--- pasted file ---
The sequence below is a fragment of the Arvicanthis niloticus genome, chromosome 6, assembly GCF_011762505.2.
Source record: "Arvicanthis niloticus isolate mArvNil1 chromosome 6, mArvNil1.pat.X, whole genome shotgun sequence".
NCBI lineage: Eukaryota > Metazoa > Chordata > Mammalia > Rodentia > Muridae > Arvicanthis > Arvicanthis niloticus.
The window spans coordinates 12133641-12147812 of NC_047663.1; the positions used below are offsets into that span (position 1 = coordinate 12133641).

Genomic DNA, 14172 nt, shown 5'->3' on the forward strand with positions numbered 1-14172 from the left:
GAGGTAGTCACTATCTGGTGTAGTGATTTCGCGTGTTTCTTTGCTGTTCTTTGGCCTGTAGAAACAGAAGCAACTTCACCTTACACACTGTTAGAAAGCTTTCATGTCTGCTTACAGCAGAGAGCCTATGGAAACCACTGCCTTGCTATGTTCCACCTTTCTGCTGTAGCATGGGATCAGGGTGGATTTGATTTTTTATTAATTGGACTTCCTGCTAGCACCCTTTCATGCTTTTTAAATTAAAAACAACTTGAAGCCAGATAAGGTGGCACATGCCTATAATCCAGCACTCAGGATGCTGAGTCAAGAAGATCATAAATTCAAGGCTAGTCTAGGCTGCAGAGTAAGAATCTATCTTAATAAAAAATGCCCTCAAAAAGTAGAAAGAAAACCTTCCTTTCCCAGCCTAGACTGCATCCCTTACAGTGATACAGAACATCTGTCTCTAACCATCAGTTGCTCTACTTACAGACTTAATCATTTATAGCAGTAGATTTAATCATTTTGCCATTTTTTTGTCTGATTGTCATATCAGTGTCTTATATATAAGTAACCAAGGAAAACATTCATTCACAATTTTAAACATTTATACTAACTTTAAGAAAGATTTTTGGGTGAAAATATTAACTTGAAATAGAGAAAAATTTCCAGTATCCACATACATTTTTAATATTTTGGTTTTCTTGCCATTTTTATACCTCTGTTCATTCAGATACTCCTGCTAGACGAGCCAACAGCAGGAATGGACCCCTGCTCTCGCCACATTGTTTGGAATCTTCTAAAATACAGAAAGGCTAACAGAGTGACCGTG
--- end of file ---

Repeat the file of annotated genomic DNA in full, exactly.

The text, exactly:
The sequence below is a fragment of the Arvicanthis niloticus genome, chromosome 6, assembly GCF_011762505.2.
Source record: "Arvicanthis niloticus isolate mArvNil1 chromosome 6, mArvNil1.pat.X, whole genome shotgun sequence".
NCBI lineage: Eukaryota > Metazoa > Chordata > Mammalia > Rodentia > Muridae > Arvicanthis > Arvicanthis niloticus.
The window spans coordinates 12133641-12147812 of NC_047663.1; the positions used below are offsets into that span (position 1 = coordinate 12133641).

Genomic DNA, 14172 nt, shown 5'->3' on the forward strand with positions numbered 1-14172 from the left:
GAGGTAGTCACTATCTGGTGTAGTGATTTCGCGTGTTTCTTTGCTGTTCTTTGGCCTGTAGAAACAGAAGCAACTTCACCTTACACACTGTTAGAAAGCTTTCATGTCTGCTTACAGCAGAGAGCCTATGGAAACCACTGCCTTGCTATGTTCCACCTTTCTGCTGTAGCATGGGATCAGGGTGGATTTGATTTTTTATTAATTGGACTTCCTGCTAGCACCCTTTCATGCTTTTTAAATTAAAAACAACTTGAAGCCAGATAAGGTGGCACATGCCTATAATCCAGCACTCAGGATGCTGAGTCAAGAAGATCATAAATTCAAGGCTAGTCTAGGCTGCAGAGTAAGAATCTATCTTAATAAAAAATGCCCTCAAAAAGTAGAAAGAAAACCTTCCTTTCCCAGCCTAGACTGCATCCCTTACAGTGATACAGAACATCTGTCTCTAACCATCAGTTGCTCTACTTACAGACTTAATCATTTATAGCAGTAGATTTAATCATTTTGCCATTTTTTTGTCTGATTGTCATATCAGTGTCTTATATATAAGTAACCAAGGAAAACATTCATTCACAATTTTAAACATTTATACTAACTTTAAGAAAGATTTTTGGGTGAAAATATTAACTTGAAATAGAGAAAAATTTCCAGTATCCACATACATTTTTAATATTTTGGTTTTCTTGCCATTTTTATACCTCTGTTCATTCAGATACTCCTGCTAGACGAGCCAACAGCAGGAATGGACCCCTGCTCTCGCCACATTGTTTGGAATCTTCTAAAATACAGAAAGGCTAACAGAGTGACCGTG